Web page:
Category Hospitality Regulations

How 
GDPR Privacy Rules Will Impact U.S. Hoteliers

The EU’s GDPR brings some serious changes in data privacy to all companies across the world who handle the data of EU consumers. If your company has an online presence, as simple as a website that can be accessed by any person in the world, then you need to be very familiar with compliance mandates surrounding GDPR. “Hotels must explain to guests what data they are capturing, why they are capturing it, and who will have access to it.” From hotels, to booking engines, and revenue management software, the regulations are very explicit and incorporate a trickle-down affect when it comes to liability. Hoteliers across the world need to be prepared! Lodging Magazine, Kate Hughes, outlines some major points of concern for hotels.

Nearly everyone in the United States is accustomed to t...

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Cal/OSHA Hotel Housekeeping Injury Standard Effective July 1, 2018

Stronger protections and better ergonomics training for hotel housekeeping staff will go into effect July 1, 2018 in California. Designed to prevent and reduce work-related injuries to housekeepers in the hotel and hospitality industry, the new regulation requires hotel and lodging employers to establish, implement and maintain an effective Musculoskeletal Injury Prevention Program (MIPP) for housekeepers. Fisher Phillips, Benjamin Ebbink, explains the rule and it’s requirements employers must include in their programs.

As we reported in January, after nearly six years of discussion and debate, the Cal/OSHA Standards Board (Board) approved a standard on “Hotel Housekeeping Musculoskeletal Injury Prevention...

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Hoteliers navigate tricky class-action waiver landscape

New roll-backs by the NLRB (National Labor Relations Board) suggest the organization is restoring balance between employers and employees by reviewing the legality and enforceability of employee class and collective waivers in arbitration agreements. Although the ruling is still debatable, it is expected to have consequences for employers and employees and may offer guidelines on how to make these agreements more enforceable. Employers should wait for the ruling before making any changes to their agreements. Hotel Management, Elliot Mest, reports the facts surrounding deliberations.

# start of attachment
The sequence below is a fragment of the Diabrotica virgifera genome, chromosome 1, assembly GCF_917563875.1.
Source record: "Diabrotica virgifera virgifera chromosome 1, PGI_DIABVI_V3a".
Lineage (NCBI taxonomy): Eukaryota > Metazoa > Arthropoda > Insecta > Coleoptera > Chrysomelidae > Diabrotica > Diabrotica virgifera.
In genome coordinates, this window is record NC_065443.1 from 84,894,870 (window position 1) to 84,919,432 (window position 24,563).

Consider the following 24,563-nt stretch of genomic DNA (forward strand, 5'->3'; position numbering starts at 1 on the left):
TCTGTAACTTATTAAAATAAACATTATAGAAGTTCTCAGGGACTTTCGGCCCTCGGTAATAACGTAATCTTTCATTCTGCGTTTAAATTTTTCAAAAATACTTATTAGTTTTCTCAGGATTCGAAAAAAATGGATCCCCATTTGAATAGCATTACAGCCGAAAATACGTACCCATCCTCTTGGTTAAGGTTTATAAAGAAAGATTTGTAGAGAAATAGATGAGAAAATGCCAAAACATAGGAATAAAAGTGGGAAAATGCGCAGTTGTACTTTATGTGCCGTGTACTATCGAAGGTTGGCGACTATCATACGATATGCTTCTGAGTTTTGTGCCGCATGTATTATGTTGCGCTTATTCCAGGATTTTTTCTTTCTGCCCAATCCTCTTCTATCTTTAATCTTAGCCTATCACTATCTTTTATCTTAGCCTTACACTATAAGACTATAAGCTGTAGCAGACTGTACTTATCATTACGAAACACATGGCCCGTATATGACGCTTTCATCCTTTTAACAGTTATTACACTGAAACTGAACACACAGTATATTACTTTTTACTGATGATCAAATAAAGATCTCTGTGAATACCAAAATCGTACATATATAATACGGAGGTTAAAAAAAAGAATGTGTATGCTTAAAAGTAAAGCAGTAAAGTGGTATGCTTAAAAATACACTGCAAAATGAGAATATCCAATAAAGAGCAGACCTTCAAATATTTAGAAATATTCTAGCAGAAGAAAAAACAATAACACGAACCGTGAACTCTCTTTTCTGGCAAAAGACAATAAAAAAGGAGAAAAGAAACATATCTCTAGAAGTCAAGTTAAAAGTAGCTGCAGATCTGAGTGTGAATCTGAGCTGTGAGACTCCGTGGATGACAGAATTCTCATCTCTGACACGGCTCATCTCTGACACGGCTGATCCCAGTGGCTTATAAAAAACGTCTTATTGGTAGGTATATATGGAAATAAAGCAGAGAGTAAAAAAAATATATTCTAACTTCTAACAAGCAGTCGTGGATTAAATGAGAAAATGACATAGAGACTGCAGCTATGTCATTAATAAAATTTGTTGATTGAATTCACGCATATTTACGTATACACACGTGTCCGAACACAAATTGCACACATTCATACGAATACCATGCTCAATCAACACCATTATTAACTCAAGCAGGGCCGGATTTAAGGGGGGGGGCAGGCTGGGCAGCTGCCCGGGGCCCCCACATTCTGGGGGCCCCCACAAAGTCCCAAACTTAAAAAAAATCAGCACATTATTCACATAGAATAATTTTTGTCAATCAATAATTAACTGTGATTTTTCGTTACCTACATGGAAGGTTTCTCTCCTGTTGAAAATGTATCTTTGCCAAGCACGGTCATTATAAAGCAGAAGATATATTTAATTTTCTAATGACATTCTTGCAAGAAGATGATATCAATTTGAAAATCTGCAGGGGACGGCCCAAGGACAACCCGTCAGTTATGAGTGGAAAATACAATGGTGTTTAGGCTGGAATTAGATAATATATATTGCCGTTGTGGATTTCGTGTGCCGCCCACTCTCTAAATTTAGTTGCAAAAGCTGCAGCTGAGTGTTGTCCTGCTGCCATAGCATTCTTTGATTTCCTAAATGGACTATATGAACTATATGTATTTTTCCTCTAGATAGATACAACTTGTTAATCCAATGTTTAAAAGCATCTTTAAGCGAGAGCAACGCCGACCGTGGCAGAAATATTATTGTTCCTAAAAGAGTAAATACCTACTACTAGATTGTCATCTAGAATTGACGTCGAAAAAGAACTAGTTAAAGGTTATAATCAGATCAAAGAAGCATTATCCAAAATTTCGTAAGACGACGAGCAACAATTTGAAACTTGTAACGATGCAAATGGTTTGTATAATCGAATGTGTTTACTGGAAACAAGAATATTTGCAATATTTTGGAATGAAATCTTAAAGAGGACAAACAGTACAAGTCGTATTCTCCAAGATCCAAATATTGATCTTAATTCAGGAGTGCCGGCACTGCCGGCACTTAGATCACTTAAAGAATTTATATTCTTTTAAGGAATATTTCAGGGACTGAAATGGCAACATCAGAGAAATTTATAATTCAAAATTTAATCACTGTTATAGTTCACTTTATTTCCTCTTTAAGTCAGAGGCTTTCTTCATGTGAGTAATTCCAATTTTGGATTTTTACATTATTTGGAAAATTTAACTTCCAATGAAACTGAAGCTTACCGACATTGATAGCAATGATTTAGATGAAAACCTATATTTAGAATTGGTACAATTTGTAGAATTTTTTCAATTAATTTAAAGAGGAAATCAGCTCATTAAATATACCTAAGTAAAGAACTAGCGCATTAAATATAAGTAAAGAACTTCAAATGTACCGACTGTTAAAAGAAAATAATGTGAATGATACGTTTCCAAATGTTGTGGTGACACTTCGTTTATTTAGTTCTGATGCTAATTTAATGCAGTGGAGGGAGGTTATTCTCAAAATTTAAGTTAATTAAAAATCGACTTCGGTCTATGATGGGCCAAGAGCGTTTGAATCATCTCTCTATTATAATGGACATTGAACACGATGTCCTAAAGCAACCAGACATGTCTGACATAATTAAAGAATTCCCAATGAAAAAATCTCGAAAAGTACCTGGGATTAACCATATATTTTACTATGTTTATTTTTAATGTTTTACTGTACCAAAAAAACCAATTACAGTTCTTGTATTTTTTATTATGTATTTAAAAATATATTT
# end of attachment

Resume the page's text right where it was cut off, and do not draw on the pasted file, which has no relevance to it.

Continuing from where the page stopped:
Class-action waivers are a tricky subject if employers want to avoid hampering employee morale, while also covering their tracks.

We often imagine the rule of law as something rigid or set in stone, but in...

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California adopts new workplace safety regulation to protect hotel housekeepers

Recent studies show “hotel room designs and decor, not area, determine housekeeper workloads and musculoskeletal demands. Attempts to set production standards or restriction of workloads based solely upon the average size of a hotel room could produce large variations in housekeeper workloads and exposures to MSD risk factors.”

New standard recently passed by Cal/OSHA “requires employers to identify, evaluate, and correct housekeeping related hazards with the involvement of housekeepers and their union representative.” Effective July 1, 2018, hotel employers must develop, apply, and maintain an effective Musculoskeletal Injury Prevention Program (MIPP). Advisen Insurance, provides key points that must be included in each policy.

U.S...

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HOUSE VOTES TO GUT THE AMERICANS WITH DISABILITIES ACT TO NIP ‘ABUSIVE LAWSUITS’

Opportunistic lawyers have been lining their pockets and taking advantage of business owners for decades with “drive-by” abusive ADA litigation. With the passing of The ADA Education and Reform ACT (H.R. 620), business owners will have 60 days to devise a plan to fix the issue, and another 120 days to implement the changes. Newsweek, Carlos Ballesteros reports.

In a 225-192 vote Thursday, most House Republicans and a dozen Democrats passed a bill that makes it harder for disabled persons to sue for discrimination, in an effort to prevent opportunistic attorneys from taking advantage of business owners.